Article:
NPR : News

The Latest On The NSA Surveillance Story

In the past several days, there's been a steady flow of leaks about the National Security Agency and its secret surveillance activities, including the gathering of metadata on domestic and foreign telephone calls and the existence of PRISM, described in media reports as a top-secret data-mining program.

New developments are occurring on a daily basis. Here are a few we're watching right now:

-- A spokesman for the Director of National Intelligence has requested that a criminal probe be opened into leaks of classified material about secret surveillance programs, according to Reuters. A spokesman for DNI, Shawn Turner, tells the news agency that a "crimes report has been filed" by the NSA with the Department of Justice.

-- Shortly after DNI James Clapper issued a statement Saturday denouncing the news media for "reckless" and inaccurate reporting on the secret intelligence-gathering activities and defending their legality, Britain's Foreign Secretary William Hague made similar remarks in an interview with the BBC.

Hague, referring to reports that the British government was working hand-in-hand with the U.S. and its alleged data-mining activities, said the two countries indeed shared intelligence. However:

"The idea that in GCHQ people are sitting around working out how to circumvent a U.K. law with another agency in another country is fanciful," he said, referring to Britain's equivalent of the NSA. "It is nonsense."

-- Some in Australia and New Zealand are wondering to what extent their governments might be cooperating with Washington's surveillance activities. Reuters reports that Canberra and Wellington are facing "awkward questions" from lawmakers.

-- On Saturday, The Guardian, in the latest of its reports on the surveillance activities, claims to have revealed the existence of a secret data-cataloging tool called Boundless Informant, which the newspaper says can produce a sort of country-by-country "heat map" detailing the "voluminous amount of information it collects from computer and telephone networks."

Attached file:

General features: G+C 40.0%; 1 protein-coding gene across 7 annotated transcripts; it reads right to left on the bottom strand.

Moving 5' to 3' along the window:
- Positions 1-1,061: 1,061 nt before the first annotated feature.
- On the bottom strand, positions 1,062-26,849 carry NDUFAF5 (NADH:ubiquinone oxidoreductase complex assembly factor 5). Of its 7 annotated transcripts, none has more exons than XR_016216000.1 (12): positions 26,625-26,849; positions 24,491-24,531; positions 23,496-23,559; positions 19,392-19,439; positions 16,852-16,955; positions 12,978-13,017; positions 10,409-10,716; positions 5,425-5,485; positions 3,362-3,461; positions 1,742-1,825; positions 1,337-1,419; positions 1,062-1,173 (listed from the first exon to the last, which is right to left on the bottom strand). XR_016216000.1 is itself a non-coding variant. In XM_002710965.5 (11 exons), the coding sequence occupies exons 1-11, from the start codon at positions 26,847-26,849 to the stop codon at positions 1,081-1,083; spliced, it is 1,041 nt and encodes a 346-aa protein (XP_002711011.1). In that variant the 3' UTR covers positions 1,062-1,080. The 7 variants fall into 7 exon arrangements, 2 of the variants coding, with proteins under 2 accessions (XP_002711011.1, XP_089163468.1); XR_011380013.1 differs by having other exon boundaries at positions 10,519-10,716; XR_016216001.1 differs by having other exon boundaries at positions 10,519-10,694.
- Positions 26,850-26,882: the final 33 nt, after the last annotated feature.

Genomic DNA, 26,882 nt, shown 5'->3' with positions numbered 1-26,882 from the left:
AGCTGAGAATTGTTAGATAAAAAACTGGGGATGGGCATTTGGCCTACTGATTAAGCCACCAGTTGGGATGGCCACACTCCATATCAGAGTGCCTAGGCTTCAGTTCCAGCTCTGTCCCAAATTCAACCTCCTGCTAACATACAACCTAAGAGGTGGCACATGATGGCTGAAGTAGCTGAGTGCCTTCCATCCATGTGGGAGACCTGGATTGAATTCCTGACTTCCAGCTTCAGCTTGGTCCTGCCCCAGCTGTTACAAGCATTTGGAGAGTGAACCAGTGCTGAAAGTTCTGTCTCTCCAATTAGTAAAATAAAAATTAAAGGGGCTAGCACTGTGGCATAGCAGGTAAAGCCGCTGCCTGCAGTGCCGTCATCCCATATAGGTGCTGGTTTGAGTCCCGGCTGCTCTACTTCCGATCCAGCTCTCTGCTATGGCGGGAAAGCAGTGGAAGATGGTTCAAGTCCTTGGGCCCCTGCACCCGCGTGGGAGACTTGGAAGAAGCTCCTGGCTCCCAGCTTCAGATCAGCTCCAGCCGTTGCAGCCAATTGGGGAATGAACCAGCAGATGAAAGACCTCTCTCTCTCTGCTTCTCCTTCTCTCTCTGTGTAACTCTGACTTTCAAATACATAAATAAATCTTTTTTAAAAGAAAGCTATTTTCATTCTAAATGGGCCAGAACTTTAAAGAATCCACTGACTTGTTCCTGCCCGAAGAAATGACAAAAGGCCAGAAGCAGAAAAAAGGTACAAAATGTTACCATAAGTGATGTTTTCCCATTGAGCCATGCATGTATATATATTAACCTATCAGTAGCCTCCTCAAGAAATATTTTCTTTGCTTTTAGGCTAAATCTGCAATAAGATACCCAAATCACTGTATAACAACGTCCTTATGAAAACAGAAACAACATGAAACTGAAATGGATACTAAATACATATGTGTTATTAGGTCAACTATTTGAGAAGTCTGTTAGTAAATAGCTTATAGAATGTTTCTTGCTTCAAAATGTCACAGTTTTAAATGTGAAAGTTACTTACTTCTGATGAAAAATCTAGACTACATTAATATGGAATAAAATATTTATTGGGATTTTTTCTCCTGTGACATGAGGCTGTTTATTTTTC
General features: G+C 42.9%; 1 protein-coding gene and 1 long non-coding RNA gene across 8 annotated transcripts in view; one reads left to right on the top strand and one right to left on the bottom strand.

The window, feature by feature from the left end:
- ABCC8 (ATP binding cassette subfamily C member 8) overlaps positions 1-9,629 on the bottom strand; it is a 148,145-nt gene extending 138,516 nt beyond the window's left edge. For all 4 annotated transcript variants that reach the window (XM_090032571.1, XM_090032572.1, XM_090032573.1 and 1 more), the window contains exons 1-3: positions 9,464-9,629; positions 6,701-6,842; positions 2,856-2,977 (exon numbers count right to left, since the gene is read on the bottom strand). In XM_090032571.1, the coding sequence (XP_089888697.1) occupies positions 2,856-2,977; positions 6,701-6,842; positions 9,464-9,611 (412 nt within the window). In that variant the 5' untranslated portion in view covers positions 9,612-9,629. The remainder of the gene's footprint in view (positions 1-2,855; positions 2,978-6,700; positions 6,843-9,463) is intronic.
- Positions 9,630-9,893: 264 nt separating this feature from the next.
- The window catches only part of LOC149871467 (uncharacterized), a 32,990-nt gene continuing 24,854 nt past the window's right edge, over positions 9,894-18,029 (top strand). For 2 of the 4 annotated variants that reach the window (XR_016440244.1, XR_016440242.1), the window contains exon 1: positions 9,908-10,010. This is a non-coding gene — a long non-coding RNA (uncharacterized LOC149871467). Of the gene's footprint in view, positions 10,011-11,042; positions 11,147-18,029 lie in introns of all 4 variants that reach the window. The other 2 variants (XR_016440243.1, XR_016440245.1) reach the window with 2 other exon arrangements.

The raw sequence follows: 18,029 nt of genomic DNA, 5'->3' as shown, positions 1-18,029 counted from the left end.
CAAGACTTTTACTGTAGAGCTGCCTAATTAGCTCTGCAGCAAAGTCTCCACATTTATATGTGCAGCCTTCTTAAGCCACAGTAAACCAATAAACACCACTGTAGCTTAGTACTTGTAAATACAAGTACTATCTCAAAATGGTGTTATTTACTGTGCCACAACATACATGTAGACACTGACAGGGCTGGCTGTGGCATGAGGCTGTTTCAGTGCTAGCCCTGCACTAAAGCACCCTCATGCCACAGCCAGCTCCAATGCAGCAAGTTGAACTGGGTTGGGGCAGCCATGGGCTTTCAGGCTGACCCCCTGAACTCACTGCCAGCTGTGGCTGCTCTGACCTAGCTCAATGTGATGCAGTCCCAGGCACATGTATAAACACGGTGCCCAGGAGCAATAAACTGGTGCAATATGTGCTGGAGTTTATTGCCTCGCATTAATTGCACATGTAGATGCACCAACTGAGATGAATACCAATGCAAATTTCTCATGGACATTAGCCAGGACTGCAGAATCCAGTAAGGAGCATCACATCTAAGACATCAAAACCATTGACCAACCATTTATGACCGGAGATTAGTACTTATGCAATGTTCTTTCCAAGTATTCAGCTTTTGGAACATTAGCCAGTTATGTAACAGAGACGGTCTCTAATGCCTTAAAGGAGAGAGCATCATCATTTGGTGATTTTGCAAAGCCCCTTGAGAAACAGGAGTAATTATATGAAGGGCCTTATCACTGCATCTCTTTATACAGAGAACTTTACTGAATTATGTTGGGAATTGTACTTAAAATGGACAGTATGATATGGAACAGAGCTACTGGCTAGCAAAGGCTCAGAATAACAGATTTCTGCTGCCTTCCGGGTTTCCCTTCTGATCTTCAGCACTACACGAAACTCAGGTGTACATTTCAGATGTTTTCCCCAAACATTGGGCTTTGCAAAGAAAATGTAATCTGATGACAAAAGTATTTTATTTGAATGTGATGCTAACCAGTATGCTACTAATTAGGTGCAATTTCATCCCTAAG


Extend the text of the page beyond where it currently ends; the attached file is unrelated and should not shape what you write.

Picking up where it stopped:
Copyright 2013 NPR. To see more, visit http://www.npr.org/.

NPR

For Japanese Parents, Gorgeous Bento Lunches Are Packed With High Stakes

It's cute ... but is it too much cultural pressure?
NPR

For Japanese Parents, Gorgeous Bento Lunches Are Packed With High Stakes

It's cute ... but is it too much cultural pressure?
NPR

Green Party's Jill Stein Wants To Be 'Plan B' For Bernie Sanders Supporters

"I will feel horrible if Donald Trump is elected, I will feel horrible if Hillary Clinton is elected," says Green Party candidate Jill Stein. She says the two big parties lock out other voices.
NPR

Experimental Plane Sets Off On Final Leg Of Its Round-The-World Journey

It's the first time for a solar-powered plane to circumnavigate the globe. Now it's en route to Abu Dhabi, United Arab Emirates — and you can watch the journey in a live video from the cockpit.

Leave a Comment

Help keep the conversation civil. Please refer to our Terms of Use and Code of Conduct before posting your comments.